Growing up isn’t easy. Growing up in poverty is harder. Unstable living conditions, a chronic lack of resources, poor nutrition, inadequate emotional support, and stressed parents are a toxic combination of hurdles on the road to adulthood. Typically, psychologists, educators, and social workers see the signs of childhood poverty manifested in schools and workplaces as poor self control, weak attention and language skills, lower IQ scores, and reduced memory capabilities. These professionals conduct their assessments and interventions based largely on behavioral symptoms.
Two new research studies provide specific evidence that the experience of poverty can actually change the way the brain works and leave people with chronic impairment to emotional and cognitive functioning. The work illustrates some unseen costs of poverty and, hopefully, provides a fresh incentive to deal with them
Dreams of interstellar voyages and planetary colonies are the adrenaline of human spaceflight programs. Such dreams imply that humans will reproduce during generations away from earth. Biological research is showing, however, that reproduction in space will be hard, and maybe impossible, and suggests that human physiology may yet be the limiting factor to long duration space missions.
If robots aren’t everywhere yet, they’re well on their way. Robots are getting better vision, dexterity, and intelligence, so they’ll be used to do more things in more settings. And they won’t be confined to special rooms or behind barriers on the factory floor, either; they’ll be working right next to us. Consider that robots are already used for some pretty personal tasks such as:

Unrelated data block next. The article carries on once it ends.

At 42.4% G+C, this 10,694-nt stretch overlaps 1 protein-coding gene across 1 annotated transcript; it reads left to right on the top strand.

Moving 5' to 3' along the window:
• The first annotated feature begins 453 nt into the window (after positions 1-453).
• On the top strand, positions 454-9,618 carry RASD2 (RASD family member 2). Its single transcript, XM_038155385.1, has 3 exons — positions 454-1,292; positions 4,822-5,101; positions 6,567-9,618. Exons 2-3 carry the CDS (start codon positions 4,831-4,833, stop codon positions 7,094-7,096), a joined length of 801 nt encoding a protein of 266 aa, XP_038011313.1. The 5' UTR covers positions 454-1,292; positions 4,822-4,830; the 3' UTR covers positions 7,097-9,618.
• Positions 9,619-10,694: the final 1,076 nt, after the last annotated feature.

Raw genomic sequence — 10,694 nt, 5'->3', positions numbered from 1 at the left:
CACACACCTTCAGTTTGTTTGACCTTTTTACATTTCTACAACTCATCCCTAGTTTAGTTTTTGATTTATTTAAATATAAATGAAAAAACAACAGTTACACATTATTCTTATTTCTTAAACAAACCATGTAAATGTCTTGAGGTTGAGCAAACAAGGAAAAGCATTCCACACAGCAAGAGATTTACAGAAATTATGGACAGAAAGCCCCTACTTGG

If robots aren’t quite colleagues, they’re already more than tools
Say “prosthetic” and most of us think of artificial limbs, important devices that help people regain essential functions lost to injury or disease. Modern prosthetics, however, are a long way from that image. Today, they’re often an integration of electronics and living tissue and can support much more than physical locomotion. New bionic technologies aid hearing and sight. Soon, they may help thinking itself. Some researchers are even looking beyond replacement of lost capabilities to providing capabilities we weren’t born with. If they succeed, the effect may revise our concepts of what defines a “normal” human.
The remnants of ancient cultures are often hidden by more than dirt. What isn’t eventually reclaimed by forests and jungles can be hidden by urban development. Technologies originally developed for other purposes, however, are being harnessed to survey large parts of the planet for science, and their effect on archaeology has been particularly dramatic. . .
Egypt may top most archaeological A-lists but Sarah Parcak, of the University of Arkansas, has shown that there’s still a lot left to excavate. She used satellite imagery to locate 17 new pyramids, 1000 tombs, and 3,100 ancient settlements without setting foot in Egypt’s sands.
Afghanistan isn’t a healthy place for hiking, especially for Westerners, so David Thomas, of La Trobe University in Melbourne, Australia used Google Earth to locate over 670 new archaeological sites in Afghanistan’s Registan Desert without leaving his lab.
(NASA/JPL – Caltech/MIT)
This story was provided by Tibi Puiu. Tibi is a science enthusiast and co-founder of ZME Science, a popular science blog which aims to bring science back to the people by translating seemingly complicated concepts into layman terms.
Kepler-7b (left) which is 1.5 times the radius of Jupiter (right), is the first exoplanet to have its clouds mapped. The cloud map was produced using data from NASA’s Kepler and Spitzer space telescopes.
For the first time scientists using data from the Kepler and Spitzer space telescopes have mapped the cloud formations of an exoplanet – a planet outside our solar system. The exoplanet in question, called Kepler-7b, doesn’t look one bit like Earth and more resembles Jupiter.